POEM: Room

There’s a room in your house;
what it’s for you do not know.

It seems to collect odds and ends —
the varied detritus of a life lived.

You’d never invite company into this room,
not a friend, not a lover, not a confidant,
and certainly not your therapist.

Sometimes you’re eager to visit,
but other times you dread it —
at such times, you must be pulled by an unseen force.
You’re never indifferent about it,
because it’s never a boring trip,
because this room is rearranged daily.

How it’s rearranged, you do not know.
To the best of your knowledge,
you are the only possessor of a key.
In fact, to the best of your knowledge,
you are the only one who knows how to find it.

Even you couldn’t draw a map.
Its entrance is deep and concealed.
You get there by intuition —
never by counting corners.

Sometimes you are stunned or startled by what you see when the door opens.
Other times it’s as though you’ve stumbled onto a treasure trove.

But the fear, elation, sadness, or madness is short-lived.
For the room is like a vow of love scrawled in wet sand at low tide.

POEM: god heap

they scream to gods on hidden hills
who watch and watch and drink their fill
but heavenwise direct their will

to higher gods than thou can know
their hope locks not in glacial flows
but awaits the great call of “go!”

then it crumbles, tumbles, and ‘s gone
to cries of “fair” and “right and wrong”
sung by pilgrims unversed in song

POEM: Dark Passage

rolling in darkness,
the hull rolling against bone,

insides rolling toward the outside
constant motion without visual reference
spurring other sensory experiences:

retching & wailing,
bile scent & bile taste,
organ churning

creaking,
dampness,
saltiness,

headache,
heartache,

lunacy,
&
oblivion

POEM: Visitors

Don’t tell me stories about screaming trees.
I’ve heard them in the forest after dark.

Strange boats landed on the shore from vast seas,
carrying saws to make a proper park
of old growth lands that lay beyond the known
and sweep up the sun-dappled leaf litter,
sowing where they’d reaped & reaping what they’d sown,
silencing the chitter of bird and critter.

Rearranging, like bedroom furnishings,
the space of nature’s grand, endless chaos.
Building fences, trapping, and clipping wings.
They spay and spray and pray, and scrape the moss.

The boats, long since rotted, landed near here
between that Taco Bell and the concrete pier.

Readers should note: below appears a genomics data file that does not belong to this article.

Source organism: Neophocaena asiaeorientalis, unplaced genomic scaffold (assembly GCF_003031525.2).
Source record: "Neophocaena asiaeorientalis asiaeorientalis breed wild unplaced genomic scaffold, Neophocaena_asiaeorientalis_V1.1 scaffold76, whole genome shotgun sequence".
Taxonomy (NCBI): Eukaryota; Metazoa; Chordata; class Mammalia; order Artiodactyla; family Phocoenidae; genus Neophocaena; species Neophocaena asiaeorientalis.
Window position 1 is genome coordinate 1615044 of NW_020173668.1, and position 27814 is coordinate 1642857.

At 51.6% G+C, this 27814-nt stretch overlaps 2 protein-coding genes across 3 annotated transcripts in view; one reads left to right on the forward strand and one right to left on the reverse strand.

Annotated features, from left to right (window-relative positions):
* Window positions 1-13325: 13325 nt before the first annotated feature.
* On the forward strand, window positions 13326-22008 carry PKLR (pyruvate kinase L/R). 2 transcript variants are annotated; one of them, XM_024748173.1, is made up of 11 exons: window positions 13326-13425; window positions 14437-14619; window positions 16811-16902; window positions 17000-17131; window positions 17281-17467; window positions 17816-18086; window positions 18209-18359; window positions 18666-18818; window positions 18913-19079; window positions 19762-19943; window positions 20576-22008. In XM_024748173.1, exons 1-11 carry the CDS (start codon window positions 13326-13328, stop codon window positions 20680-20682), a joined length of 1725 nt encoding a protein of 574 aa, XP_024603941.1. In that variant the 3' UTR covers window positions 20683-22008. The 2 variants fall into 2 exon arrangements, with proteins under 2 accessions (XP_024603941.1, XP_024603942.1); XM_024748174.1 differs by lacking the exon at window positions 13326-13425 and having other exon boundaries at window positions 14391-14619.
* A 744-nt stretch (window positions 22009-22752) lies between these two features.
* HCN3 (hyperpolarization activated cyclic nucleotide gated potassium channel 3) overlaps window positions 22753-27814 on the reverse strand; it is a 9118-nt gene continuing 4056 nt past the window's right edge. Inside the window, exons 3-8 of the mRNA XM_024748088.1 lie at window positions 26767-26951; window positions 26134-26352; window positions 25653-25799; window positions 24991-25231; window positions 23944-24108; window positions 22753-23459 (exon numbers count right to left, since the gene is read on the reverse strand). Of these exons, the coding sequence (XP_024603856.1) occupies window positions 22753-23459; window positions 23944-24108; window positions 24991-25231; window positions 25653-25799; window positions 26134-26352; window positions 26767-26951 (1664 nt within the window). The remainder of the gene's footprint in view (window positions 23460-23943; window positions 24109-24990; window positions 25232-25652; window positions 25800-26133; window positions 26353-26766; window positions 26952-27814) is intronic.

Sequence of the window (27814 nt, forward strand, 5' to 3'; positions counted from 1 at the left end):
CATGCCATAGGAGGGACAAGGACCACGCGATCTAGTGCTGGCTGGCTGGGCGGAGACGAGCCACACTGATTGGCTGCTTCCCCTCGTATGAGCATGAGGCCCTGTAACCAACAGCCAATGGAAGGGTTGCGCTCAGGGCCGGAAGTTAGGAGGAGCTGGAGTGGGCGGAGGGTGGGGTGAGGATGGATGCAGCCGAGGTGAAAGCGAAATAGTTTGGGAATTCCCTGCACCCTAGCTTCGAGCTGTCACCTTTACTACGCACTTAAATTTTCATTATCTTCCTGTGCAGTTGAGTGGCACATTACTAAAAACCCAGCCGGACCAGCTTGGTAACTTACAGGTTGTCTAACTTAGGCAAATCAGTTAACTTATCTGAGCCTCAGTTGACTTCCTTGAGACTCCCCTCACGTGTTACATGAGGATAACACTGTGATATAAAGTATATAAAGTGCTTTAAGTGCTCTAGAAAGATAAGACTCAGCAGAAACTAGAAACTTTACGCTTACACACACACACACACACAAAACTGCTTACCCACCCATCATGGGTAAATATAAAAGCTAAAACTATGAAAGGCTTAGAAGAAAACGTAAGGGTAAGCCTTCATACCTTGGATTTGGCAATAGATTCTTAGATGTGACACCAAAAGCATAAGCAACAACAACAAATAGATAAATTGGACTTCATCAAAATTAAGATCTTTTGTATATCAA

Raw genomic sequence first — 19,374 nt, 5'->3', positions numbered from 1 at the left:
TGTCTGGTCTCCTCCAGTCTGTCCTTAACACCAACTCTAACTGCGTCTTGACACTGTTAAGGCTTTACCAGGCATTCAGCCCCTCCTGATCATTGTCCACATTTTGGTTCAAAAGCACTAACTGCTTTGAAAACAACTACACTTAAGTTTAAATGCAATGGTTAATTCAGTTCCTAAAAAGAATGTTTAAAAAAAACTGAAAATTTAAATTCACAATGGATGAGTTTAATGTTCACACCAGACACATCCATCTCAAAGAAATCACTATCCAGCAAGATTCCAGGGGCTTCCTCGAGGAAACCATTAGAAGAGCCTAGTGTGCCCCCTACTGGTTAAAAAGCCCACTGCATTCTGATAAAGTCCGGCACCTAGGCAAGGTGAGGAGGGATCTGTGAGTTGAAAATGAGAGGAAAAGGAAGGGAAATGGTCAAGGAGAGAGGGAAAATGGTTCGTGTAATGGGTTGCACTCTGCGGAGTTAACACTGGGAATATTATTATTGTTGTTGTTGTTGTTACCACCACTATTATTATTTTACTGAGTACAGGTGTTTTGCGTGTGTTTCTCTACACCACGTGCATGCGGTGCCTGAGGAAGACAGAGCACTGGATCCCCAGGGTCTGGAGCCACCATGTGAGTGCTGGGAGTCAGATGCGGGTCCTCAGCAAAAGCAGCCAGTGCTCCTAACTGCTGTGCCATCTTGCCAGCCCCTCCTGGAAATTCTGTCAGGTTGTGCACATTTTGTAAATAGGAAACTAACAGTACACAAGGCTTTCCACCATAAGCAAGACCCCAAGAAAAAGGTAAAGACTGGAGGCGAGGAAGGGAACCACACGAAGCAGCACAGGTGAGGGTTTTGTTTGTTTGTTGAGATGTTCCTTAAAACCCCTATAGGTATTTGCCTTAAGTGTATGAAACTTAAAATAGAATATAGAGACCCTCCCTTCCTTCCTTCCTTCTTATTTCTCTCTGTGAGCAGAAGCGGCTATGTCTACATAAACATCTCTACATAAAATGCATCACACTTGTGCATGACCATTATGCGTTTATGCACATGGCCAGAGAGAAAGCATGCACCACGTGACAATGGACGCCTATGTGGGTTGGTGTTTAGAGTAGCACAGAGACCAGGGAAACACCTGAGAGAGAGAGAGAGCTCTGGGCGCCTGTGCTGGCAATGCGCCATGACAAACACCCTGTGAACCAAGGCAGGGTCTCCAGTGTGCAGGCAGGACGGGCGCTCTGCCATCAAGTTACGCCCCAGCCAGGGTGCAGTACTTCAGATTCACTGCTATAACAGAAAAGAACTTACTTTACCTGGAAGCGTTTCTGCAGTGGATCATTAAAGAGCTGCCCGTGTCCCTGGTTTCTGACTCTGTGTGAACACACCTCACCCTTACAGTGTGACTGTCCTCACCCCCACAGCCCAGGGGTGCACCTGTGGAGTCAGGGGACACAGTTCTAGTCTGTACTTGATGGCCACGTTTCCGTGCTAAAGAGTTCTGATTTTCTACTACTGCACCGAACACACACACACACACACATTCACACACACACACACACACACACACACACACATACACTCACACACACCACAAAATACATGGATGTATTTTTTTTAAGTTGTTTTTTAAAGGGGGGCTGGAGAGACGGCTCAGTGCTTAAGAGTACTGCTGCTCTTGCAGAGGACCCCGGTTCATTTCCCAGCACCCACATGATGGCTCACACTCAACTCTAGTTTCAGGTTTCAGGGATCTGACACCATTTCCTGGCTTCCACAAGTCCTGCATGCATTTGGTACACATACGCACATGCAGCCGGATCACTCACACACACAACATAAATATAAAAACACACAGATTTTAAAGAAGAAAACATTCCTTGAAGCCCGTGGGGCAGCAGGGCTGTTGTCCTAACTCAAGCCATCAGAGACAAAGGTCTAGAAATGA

POEM: No Rage Left, Mr. Thomas

Some rage against the dying of the light.
Some rage at the neon glow through their window,
catching them in the eye after midnight,
slowing time’s movement to a viscous flow.

Some rage about the sassy, sloppy youth.
Others rage that the old can’t understand.
Some rage when strangers sit down in their booth.
Others rage when things don’t go as planned.

Some rage about how time moves too quickly.
Others rage that we’re all stuck in the past.
Some rage until they’re tired and sickly.
Some rage they missed out by saving best for last.

You wonder why the lack of deathbed rage?
Let’s call it the wisdom of the end-stage.

POEM: Tesseract Rest

I had a patio into 4th dimensional space.

It was in a shape I couldn’t imagine,

&

I painted it a color that doesn’t exist.

Sometimes it warped into a torus,

&,

inconveniently,

it popped in & out of existence without warning

on more than one occasion.

But it was a fine place to watch the sun come in at the end of a long eternity.

POEM: Ode to Cheese

“Poets have been mysteriously silent on the subject of cheese.” — G.K. Chesterton



Ah, Mister Chesterton, I must concur.
The Camembert love is lacking, Monsieur!
If there’s a way to make bacon better,
surely it’s smothering it in Cheddar.

On bread and water prisoners endure,
but brie with bread is the height of grandeur.
What, say you, is more addictive than crack?
Just a cracker topped with Monterey Jack.

Yes, poets obsess on love and death,
but you can smell the Roquefort on their breath.
[OK, there’s no budget for Roquefort,
truth is, it’s a canned cheese of some sort.]